Hahns’ home history in book

Claudia Loucks
Angie Snook, left, curator at the Geneseo Historical Museum is shown with Jean Hahn in front of Hahn’s Geneseo home. Hahn has written and published a history of the 160-year old home, which will be open to visitors from 10 a.m. to 3 p.m. July 11. All proceeds will benefit the Geneseo Historical Museum.

When Jean Hahn began to write the history of the house where she and her husband Jerry raised their two sons, she intended for the information to be a keepsake for them.

The couple became so intrigued by their findings, they want to share the history inside the walls of their Italianate-design house, and will open their home to visitors for a historical tour from 10 a.m. to 3 p.m. on July 11. All proceeds will benefit the Geneseo Historical Museum.  Children 12 years and older and adults are invited to take the tour of the house at 113 S. Ward St.

In February of last year, Hahn began writing the history of the house which has now been published, and she has given copies to the Geneseo Museum and to the Geneseo Public Library.

“My purpose in writing the history was to document the physical changes that have been made to the house since its original construction began in 1858,” she said.  “As I continued writing, I found that documenting the physical history became secondary to the stories of the people who have called this house a home.”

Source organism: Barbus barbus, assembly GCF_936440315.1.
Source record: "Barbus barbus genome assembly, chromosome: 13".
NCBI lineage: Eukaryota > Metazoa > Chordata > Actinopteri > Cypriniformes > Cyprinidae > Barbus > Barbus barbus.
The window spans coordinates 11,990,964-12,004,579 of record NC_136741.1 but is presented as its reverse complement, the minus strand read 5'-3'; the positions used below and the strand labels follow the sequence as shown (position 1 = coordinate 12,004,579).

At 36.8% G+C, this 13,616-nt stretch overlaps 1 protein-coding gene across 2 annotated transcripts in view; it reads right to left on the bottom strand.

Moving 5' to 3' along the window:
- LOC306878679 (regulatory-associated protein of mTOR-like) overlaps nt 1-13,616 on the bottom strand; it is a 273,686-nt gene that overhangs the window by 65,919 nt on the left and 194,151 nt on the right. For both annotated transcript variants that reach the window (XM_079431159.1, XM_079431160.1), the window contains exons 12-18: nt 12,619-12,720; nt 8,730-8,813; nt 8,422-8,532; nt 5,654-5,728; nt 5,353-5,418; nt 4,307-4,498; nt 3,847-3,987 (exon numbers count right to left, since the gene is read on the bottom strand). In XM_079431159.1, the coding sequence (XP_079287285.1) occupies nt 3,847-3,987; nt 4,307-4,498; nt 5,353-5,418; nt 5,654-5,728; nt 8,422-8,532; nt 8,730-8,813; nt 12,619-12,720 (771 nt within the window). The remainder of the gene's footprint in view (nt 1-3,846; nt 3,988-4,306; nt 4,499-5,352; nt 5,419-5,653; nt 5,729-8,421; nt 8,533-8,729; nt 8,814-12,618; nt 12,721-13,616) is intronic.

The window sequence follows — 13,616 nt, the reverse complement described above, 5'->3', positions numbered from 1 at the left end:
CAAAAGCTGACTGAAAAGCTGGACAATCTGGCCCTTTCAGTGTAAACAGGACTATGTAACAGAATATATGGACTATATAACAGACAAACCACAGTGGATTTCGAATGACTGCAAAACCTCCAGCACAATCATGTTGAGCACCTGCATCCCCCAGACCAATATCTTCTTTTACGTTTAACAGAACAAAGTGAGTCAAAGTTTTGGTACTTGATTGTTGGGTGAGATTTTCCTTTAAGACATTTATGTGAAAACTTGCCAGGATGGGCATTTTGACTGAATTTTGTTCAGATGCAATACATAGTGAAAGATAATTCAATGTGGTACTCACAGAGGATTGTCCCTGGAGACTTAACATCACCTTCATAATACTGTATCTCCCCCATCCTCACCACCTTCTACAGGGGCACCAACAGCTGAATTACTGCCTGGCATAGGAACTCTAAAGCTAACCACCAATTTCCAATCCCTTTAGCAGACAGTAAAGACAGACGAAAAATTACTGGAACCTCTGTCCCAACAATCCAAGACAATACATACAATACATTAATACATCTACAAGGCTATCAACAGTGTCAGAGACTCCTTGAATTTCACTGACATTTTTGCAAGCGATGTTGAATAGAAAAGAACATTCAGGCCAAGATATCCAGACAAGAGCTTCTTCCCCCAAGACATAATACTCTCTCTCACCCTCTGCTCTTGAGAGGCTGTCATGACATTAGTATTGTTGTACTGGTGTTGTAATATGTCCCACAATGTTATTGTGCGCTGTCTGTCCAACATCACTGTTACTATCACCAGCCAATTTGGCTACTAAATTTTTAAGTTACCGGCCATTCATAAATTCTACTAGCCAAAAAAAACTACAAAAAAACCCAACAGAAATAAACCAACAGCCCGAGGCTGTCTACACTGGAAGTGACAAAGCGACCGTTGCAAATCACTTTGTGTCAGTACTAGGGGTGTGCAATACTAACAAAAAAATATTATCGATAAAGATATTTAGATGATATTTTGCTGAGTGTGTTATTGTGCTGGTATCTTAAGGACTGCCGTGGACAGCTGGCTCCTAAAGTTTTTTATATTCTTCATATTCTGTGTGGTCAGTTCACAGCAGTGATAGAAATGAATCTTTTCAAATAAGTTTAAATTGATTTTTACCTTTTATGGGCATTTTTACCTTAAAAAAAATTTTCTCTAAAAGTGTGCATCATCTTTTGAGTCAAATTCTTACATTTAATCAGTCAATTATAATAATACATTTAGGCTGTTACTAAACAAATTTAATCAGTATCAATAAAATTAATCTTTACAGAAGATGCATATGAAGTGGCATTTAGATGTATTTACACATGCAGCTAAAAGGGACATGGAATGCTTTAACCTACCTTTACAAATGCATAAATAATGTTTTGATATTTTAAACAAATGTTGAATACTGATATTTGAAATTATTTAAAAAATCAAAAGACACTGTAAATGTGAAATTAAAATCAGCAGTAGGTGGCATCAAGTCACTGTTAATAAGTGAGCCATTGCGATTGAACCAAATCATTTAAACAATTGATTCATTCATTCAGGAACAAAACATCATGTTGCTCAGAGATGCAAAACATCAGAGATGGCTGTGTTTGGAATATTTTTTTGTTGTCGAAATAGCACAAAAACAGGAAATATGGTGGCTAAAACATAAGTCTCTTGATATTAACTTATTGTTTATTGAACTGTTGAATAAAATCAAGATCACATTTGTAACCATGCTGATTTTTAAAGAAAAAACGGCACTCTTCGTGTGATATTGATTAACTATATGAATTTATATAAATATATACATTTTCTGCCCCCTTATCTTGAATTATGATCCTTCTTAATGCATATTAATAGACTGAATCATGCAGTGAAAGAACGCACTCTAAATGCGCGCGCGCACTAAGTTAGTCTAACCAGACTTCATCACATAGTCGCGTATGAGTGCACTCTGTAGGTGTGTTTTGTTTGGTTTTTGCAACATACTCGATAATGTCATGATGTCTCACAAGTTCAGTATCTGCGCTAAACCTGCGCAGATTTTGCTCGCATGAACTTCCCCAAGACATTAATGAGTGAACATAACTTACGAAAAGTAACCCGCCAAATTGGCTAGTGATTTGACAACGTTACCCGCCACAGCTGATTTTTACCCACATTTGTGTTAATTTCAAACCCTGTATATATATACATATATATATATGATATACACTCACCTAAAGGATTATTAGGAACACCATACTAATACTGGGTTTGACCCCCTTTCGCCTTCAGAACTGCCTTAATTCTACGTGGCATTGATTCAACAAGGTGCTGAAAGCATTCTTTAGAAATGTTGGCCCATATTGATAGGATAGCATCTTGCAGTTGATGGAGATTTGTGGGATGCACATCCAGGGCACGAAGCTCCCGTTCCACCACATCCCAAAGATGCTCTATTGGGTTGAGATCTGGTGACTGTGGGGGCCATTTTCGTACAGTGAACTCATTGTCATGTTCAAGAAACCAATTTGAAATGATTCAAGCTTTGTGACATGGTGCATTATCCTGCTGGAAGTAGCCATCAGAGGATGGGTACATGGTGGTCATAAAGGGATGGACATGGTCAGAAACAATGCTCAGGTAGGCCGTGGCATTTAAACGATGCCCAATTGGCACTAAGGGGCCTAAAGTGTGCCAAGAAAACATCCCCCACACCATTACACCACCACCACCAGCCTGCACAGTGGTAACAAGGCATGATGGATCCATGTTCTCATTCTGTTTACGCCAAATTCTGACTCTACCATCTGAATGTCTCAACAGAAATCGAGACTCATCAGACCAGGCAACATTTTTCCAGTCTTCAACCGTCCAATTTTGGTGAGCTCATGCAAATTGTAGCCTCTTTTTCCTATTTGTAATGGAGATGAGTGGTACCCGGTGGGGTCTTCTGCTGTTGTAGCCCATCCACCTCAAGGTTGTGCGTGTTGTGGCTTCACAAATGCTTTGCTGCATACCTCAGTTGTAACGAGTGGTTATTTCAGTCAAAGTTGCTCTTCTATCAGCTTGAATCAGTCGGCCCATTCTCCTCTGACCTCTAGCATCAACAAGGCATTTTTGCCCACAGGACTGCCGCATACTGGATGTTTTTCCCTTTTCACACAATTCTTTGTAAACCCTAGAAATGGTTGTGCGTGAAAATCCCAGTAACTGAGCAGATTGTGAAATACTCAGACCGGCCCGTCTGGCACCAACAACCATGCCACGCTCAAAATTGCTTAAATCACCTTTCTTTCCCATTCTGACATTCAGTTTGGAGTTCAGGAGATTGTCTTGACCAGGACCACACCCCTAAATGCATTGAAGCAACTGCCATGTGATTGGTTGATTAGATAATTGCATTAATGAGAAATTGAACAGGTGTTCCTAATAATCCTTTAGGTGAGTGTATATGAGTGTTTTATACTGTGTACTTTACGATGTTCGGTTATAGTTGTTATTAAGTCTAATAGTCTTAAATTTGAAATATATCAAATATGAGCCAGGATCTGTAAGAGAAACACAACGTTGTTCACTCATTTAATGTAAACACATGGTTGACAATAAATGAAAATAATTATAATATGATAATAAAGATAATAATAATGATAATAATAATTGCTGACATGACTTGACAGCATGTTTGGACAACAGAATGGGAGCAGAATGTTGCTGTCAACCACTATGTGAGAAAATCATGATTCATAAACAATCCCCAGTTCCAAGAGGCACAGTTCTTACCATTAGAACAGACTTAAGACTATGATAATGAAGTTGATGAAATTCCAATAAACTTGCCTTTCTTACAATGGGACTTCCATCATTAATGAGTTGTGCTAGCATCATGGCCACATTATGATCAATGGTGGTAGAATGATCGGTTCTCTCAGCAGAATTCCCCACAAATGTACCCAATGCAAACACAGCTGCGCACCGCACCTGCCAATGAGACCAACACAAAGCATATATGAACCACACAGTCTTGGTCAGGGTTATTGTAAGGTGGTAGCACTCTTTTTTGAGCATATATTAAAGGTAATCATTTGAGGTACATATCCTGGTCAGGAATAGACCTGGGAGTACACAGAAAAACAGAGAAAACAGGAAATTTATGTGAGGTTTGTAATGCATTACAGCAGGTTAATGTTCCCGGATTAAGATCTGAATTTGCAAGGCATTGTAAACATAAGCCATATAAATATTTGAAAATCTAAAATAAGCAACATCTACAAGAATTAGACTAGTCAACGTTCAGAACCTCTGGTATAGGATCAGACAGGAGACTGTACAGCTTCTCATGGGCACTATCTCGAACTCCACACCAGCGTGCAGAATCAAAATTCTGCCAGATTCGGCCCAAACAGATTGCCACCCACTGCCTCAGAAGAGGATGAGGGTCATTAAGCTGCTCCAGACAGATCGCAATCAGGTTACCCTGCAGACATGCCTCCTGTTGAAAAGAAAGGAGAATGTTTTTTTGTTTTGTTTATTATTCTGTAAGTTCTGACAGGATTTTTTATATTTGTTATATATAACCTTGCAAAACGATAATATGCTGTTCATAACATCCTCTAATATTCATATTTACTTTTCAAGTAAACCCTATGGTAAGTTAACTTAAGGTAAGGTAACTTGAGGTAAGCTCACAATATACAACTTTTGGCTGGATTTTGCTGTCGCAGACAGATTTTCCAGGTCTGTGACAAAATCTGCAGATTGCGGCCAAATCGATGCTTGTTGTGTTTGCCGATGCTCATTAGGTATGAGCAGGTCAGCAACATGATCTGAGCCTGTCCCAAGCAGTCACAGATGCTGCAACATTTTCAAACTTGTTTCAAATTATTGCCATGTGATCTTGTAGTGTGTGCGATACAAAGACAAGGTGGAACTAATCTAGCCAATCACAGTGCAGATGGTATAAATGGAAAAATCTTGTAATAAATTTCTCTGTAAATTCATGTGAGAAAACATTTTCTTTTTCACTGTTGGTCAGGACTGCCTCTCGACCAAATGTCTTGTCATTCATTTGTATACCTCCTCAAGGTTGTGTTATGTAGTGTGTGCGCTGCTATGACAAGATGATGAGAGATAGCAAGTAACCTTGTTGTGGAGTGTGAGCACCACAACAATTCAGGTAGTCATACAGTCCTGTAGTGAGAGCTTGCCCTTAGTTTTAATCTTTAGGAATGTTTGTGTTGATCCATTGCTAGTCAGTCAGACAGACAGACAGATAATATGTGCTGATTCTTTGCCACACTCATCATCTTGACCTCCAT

She included narrative details, documents, and photographs of the house and families who lived there in her history book. The documents were collected in travels that took the Hahn couple from Geneseo to Maine.

At the historical open house, Hahn will share the history of Matthew and Helena Latham who emigrated from Ireland and Isle of Man to Geneseo to build a home for their growing family. 

“They met a tragic death only two years after coming to Geneseo,” Hahn said. 

In her research, she also discovered one of the subsequent owners, John W. Goss, who built an addition to the original house, was a young and industrious community-minded Civil War veteran who traveled to Maine to bring back a bride, Celeste Chamberlain.

Goss’ great-granddaughter will be at the open house on July 11 to share the history of the Goss/Chamberlain family.

 Hahn said Goss and sons owned and operated the lumber company in Geneseo, opened by Goss’ uncle in 1855.

“A third family, George W. and Jessie (Sears) Fehlman, and their four children lived in the house for 40 years and a granddaughter of the Fehlmans’ also will be at the open house to share her memories.

The open house will feature a display of memorabilia discovered in the house by the? Hahns.

“We have lived in the house nearly 40 years, and we have discovered clues of the changes that were made due to improved heating, lighting, plumbing, and lifestyles,” Hahn said.  “Little did I realize the drama and history of those who lived in the house would be so compelling.

What began as a keepsake for sons Andrew and?Ben has resulted in a book titled, “The House at 113 South Ward Street.”